Hofmann's Proposal for Systematic Nomenclature of the Hydrocarbons

"On the Action of Trichloride of Phosphorus on the Salts of the Aromatic Monamines"

By A. W. Hofmann, LL.D., F.R.S., &c.

received March 3, 1866
Proc. Roy. Soc. London, 15, 55-62 (1866)

Footnote on pp. 57-58

The term ethenyl proposed for the group C2H3, which in the new compound functions with the value of 3 atoms of hydrogen, is framed according to a sysem of nomenclature to which I have occasionally resorted, in the boundless confusion of names now prevailing in organic chemistry, as a means of communication with my pupils. Perhaps this system is capable of further development.

It is a peculiar feature of the development of modern chemistry that more than ever before is felt the necessity of grouping the organic compounds round the hydrocarbons. The question therefore may be said to reduce itself to the discovery of a good principle of nomenclature for the compounds of hydrogen and carbon. Many attempts have been made in this direction, as yet without any acceptable results.

For the purpose of framing my names I fuse the method originally employed by Laurent with the principle proposed by Gerhardt, and more or less adopted by his successors. [I have not yet located these sources. Charles Gerhardt's four volume Traité de Chimie Organique (1853-1856) calls methane "hydrure de méthyl" (methyl hydride) or "gaz des marais" (marsh gas). But in the preface he writes," I have held to the customary nomenclature, preferring to modify the sense of the names rather than their form; I have even sacrificed my notation in order to keep the previous formulae, so as better to demonstrate by example the extent to which use of these latter is irrational, and to leave to time the responsibility of carrying out a reform that chemists have not yet generally adopted."]

An example will illustrate my mode of proceeding. Let us consider the most important of all the series of hydrocarbons, the homologues of marsh-gas. All the members of this series I make terminate in ane, distinguishing the order of succession by prefixing the first syllable of the Latin numeral corresponding to the number of carbon atoms in the molecule. From this rule the first three members of the series are conveniently excepted, their names having been so long in use as to render it desirable to embody them in the system. [Note that we have subsequently adopted Greek roots, except that non is retained for nine rather that the Greek ennea.]

By the removal of 1 atom of hydrogen from the hydrocarbon, the latter ceases to be a saturated compound, and the remaining group of atoms becomes univalent. The termination yl now takes the place of ane. A second atom of hydrogen is removed, the group becomes bivalent and now terminates in ene; a third hydrogen atom is separated, the group is again raised in value by one becoming in fact trivalent, and acquires the termination enyl. By the removal of the fourth and fifth atom of hydrogen the quadrivalence of the residuary group again increases, the groups becoming quadrivalent and quintivalent, and acquiring the terminations ine and inyl, &c.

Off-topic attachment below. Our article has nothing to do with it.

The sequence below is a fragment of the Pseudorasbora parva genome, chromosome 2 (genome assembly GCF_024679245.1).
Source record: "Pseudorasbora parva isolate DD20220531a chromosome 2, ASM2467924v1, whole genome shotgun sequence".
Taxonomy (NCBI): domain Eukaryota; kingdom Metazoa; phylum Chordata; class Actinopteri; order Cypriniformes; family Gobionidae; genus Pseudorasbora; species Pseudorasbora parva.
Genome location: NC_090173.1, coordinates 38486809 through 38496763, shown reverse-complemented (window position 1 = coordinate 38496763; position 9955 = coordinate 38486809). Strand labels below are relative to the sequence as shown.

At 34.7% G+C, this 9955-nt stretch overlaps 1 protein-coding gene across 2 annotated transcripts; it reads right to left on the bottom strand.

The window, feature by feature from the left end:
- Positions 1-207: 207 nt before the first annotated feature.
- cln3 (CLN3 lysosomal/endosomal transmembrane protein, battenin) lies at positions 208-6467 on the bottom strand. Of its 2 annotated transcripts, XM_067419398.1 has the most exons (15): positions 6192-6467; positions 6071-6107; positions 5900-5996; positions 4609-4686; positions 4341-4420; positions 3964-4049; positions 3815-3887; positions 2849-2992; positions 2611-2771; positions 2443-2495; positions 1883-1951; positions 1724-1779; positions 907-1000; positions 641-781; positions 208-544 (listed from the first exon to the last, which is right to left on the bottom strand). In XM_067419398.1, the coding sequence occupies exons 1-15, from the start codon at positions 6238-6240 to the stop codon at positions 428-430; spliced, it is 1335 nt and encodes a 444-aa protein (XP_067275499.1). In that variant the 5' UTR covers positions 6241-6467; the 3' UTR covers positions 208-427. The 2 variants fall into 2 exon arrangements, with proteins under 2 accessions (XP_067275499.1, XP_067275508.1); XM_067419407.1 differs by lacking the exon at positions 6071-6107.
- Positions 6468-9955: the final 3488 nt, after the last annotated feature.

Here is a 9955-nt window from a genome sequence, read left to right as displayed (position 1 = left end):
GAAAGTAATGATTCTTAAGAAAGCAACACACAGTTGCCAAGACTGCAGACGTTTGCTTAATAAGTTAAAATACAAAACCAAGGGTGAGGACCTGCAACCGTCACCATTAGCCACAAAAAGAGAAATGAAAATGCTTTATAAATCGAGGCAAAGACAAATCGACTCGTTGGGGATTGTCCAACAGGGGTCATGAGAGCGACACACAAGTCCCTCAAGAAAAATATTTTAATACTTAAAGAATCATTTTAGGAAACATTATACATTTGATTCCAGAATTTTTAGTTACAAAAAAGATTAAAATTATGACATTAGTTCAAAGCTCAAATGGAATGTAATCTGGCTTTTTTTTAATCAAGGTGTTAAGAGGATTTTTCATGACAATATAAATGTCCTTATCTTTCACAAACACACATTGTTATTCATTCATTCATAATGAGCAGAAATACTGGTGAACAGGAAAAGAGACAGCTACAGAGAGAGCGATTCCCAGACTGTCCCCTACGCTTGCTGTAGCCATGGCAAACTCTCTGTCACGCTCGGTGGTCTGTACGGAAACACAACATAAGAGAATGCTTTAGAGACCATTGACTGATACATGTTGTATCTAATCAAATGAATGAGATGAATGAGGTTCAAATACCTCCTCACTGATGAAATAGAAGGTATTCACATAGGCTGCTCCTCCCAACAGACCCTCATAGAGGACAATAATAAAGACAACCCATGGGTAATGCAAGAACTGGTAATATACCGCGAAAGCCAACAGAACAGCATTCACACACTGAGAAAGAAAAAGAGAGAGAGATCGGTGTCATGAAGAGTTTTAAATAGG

According to this principle the following names are formed:

Methane, (C H4

Sextane, (C6 H14

Ethane, (C2H6

Septane, (C7 H16

Propane, (C3H8

Octane, (C8 H18

Quartane, (C4H10

Nonane, (C9 H20

Quintane, (C5H12

Decane, (C10H22

And further:

Methane, (CH4

Ethane, (C2H6

Propane, (C3H8

Quartane, (C4H10

Methyl, (CH3)'

Ethyl, (C2H5)'

Propyl, (C3H7)'

Quartyl, (C4H9)'

Methene, (CH2)''

Ethene, (C2H4)''

Propene, (C3H6)''

Quartene, (C4H8)''

Methenyl, (CH)'''

Ethenyl, (C2H3)'''

Propenyl, (C3H5)'''

Quartenyl, (C4H7)'''

Ethine, (C2H2)iv

Propine, (C3H4)iv

Quartine, (C4H6)iv

Ethinyl, (C2H) v

Propinyl, (C3H3) v

Quartinyl, (C4H5) v

Propone, (C3H2)vi

Quartone, (C4H4)vi

Proponyl, (C3H) vii

Quartonyl, (C4H3) vii

Quartune, (C4H2)vii

Quartunyl, (C4H) ix

This is not the place to develope this subject further. The short notice I have given must suffice. A superficial examination of the system shows, however, how large a number of groups of atoms may be clearly and succinctly expressed in it.

It appeared convenient to submit the plan to a provisional test by framing some of the names required for the substances which were furnished by the above experiments.

Bodies containing oxygen may be as simply nominated according to this plan.

The acid derived from ethylic alcohol is ethoxylic acid (acetic acid), the first acid corresponding to ethenic alcohol would be ethoxenic acid (glycolic acid), the second being ethdioxenic acid (oxalic acid). We speak of the oxylic, oxenic, and dioxenic acids of a series, of the quartane series, for instance, and any one would understand that by these expressions are meant butryric, butylactic, and succinic acids.

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